summer's a bad time for me
(originally published in Canada by Exile Editions)
Stan lowered his phone, shoved it in his pocket.
"He said he forgot."
Muriel tried to let on like it wasn't a big thing, but she couldn't believe it. Seventeen hours flight, three-hour layover, and they'd been forgotten?
"He said it slipped his mind but that he'll be on his way."
"Well," she said, "he's got a lot going on." She tried to sound forgiving, hoping to lure Stan into a similar attitude. But she could already see the red blotches breaking out all over his face.
They lived in Perth. Their son had moved to Toronto three years before, with the new wife. Who had given birth to Stan and Muriel's first grandchild, a boy, named Luke, after the famed Jedi knight. Stan and Muriel had dipped into their modest savings and purchased a ticket to Toronto. When Stan had first called to say that they were going to come, the son paused and said, "Well, when are you planning on coming out, because summer's a bad time for me."
November twenty-third they arrived in Canada to see their grandson. They would have come in September but Muriel couldn't get off work then and October was out because Stan was competing in the club bowls championship. Truth is, they would have come out right away, in June or July, but after that comment about summer being a bad time they thought bugger him then, we won't inconvenience ourselves either.
The trouble with November, though, was that it was cold. They'd been standing outside the arrivals level a good twenty-five minutes, horribly under-dressed. Muriel hadn't been feeling well on the plane and now they were freezing to death on a curb waiting for the son who'd let it slip his mind. When they'd first phoned him with the flight information he'd said, ok, just meet me out front. They hadn't understood so he explained: parking at the airport was murder on the old wallet, so he'd just pull up to the curb in front of the arrivals level and wait for them in his car. He'd track the flight on-line, it wouldn't be a problem. Muriel tried to convince Stan that he was only being practical. Still, when they'd cleared customs and passed through the sliding partition, Muriel and Stan had both privately hoped that their son would surprise them and be among the throng of expectant faces.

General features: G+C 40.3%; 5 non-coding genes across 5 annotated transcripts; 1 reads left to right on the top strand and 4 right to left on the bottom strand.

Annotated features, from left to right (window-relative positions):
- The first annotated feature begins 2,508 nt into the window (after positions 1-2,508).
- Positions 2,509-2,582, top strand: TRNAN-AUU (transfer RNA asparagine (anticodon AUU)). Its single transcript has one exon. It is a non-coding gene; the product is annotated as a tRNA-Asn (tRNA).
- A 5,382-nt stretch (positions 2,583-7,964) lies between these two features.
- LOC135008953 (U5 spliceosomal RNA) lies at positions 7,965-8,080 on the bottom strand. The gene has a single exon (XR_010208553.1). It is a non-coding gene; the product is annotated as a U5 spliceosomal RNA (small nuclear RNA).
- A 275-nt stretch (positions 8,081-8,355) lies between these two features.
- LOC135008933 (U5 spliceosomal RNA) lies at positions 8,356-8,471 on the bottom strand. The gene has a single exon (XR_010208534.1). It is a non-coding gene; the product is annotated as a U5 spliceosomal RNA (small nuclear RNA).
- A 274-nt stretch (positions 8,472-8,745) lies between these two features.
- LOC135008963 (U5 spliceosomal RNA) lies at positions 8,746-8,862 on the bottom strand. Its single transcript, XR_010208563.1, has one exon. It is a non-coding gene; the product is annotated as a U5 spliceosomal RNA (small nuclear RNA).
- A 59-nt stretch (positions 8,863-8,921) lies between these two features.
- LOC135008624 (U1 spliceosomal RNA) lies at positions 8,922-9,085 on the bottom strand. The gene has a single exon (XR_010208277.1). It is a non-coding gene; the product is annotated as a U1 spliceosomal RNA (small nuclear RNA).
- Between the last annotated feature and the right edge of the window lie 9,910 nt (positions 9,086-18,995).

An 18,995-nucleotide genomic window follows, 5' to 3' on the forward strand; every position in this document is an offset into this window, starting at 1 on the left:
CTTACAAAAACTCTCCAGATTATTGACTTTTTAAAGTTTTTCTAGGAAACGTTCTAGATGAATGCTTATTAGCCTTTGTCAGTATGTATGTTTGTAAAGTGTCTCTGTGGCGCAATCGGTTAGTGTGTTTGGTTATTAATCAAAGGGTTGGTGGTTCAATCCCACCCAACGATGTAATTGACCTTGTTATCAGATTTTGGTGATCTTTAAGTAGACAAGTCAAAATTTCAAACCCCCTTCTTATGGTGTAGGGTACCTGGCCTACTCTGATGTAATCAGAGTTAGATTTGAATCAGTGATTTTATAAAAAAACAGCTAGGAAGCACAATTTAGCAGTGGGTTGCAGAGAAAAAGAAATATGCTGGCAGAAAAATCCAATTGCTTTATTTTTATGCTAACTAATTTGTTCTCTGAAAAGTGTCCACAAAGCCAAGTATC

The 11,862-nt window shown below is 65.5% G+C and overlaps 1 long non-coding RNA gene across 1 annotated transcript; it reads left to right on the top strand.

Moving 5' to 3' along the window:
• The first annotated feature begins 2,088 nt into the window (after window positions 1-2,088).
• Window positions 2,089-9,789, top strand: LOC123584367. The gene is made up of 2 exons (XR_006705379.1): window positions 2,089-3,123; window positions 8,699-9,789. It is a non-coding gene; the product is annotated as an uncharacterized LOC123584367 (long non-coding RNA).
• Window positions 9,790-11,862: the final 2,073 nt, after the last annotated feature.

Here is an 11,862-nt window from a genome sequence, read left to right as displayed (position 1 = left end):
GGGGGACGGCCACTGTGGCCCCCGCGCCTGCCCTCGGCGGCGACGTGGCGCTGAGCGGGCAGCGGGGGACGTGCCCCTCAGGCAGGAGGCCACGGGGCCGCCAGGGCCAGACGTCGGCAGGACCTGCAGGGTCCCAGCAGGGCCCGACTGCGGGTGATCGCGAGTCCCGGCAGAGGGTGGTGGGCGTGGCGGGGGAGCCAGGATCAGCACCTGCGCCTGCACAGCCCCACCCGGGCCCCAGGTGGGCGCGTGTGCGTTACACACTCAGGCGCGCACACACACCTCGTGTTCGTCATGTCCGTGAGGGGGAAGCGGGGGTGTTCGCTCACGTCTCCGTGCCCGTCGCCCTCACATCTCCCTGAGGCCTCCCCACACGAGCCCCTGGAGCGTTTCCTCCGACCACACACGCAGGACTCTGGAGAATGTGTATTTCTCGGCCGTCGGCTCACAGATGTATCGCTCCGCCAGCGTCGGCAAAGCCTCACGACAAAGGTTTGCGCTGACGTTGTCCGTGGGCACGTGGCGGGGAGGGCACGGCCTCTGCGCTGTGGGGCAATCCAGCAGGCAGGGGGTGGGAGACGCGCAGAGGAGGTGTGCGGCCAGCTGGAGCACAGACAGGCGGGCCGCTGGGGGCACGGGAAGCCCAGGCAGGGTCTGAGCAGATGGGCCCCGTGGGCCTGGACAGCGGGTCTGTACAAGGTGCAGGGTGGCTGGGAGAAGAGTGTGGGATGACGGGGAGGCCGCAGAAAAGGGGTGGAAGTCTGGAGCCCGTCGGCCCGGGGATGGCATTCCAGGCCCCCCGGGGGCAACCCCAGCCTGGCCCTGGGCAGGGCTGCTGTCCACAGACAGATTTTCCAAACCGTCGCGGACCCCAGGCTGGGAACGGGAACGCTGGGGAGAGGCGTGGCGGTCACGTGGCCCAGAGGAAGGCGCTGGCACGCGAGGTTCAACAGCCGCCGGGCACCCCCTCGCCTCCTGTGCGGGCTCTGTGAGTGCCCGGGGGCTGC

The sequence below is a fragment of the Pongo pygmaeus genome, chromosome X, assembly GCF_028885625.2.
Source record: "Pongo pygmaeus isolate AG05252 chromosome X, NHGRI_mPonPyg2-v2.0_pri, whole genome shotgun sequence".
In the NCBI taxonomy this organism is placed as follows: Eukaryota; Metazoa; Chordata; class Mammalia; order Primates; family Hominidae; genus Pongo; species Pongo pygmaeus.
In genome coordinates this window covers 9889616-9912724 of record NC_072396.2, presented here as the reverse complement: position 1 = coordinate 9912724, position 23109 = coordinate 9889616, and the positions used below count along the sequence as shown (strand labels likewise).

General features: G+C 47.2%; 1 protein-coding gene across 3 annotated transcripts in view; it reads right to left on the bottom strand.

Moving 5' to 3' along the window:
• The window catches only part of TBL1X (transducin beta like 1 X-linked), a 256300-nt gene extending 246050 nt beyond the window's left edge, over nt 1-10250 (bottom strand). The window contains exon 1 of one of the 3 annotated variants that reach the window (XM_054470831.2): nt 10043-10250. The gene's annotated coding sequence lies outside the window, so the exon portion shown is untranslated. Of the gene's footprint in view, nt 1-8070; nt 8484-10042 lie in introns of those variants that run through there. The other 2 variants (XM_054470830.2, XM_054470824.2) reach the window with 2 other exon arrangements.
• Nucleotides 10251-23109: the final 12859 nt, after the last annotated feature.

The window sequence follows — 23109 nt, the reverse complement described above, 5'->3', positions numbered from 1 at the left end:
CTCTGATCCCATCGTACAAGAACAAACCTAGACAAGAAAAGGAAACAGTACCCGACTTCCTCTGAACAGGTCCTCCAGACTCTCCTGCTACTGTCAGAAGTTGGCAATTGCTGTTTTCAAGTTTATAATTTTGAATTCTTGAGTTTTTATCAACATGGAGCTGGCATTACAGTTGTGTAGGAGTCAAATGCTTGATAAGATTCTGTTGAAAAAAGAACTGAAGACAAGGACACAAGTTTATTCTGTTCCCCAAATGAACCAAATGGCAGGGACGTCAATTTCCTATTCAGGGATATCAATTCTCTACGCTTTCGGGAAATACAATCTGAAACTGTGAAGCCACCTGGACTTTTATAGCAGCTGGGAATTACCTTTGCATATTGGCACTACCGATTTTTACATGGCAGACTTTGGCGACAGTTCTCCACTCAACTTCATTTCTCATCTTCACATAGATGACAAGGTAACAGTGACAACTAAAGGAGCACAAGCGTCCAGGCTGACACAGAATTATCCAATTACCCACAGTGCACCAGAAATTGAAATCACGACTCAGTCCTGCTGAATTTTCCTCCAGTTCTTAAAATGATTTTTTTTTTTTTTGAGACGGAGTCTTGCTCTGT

When they stepped out into the chilled air and couldn't see any sign of him, Stan went up to a porter to find out if there was another arrivals level but the porter confirmed that this was the only one.
Five minutes in, Stan said he was going to call, to find out what was going on, but Muriel said wait, I'm sure he'll be here any second, I can feel it. Plus she didn't want Stan antagonizing the boy first thing; he was a sensitive sort and Muriel was determined to start the visit off with hugs and kisses. Ten minutes after that Stan told Muriel to go wait inside but she refused, saying she wanted her son to see them both when he pulled up, didn't want him catching a fright if his mother wasn't right beside his father. Besides, she said, she was too excited to see the boy after three years to wait inside just because it was a little cold. Stan said it's a bloody lot cold but Muriel wouldn't budge. Instead, she wrapped her arms around herself and shivered and smiled whenever Stan looked over at her. Finally, after twenty-five minutes she said, okay, call. That's when they found out it had slipped his mind.
Half an hour later, Muriel spotted their son's car. She put her hand on her husband's arm and said please Stan, please.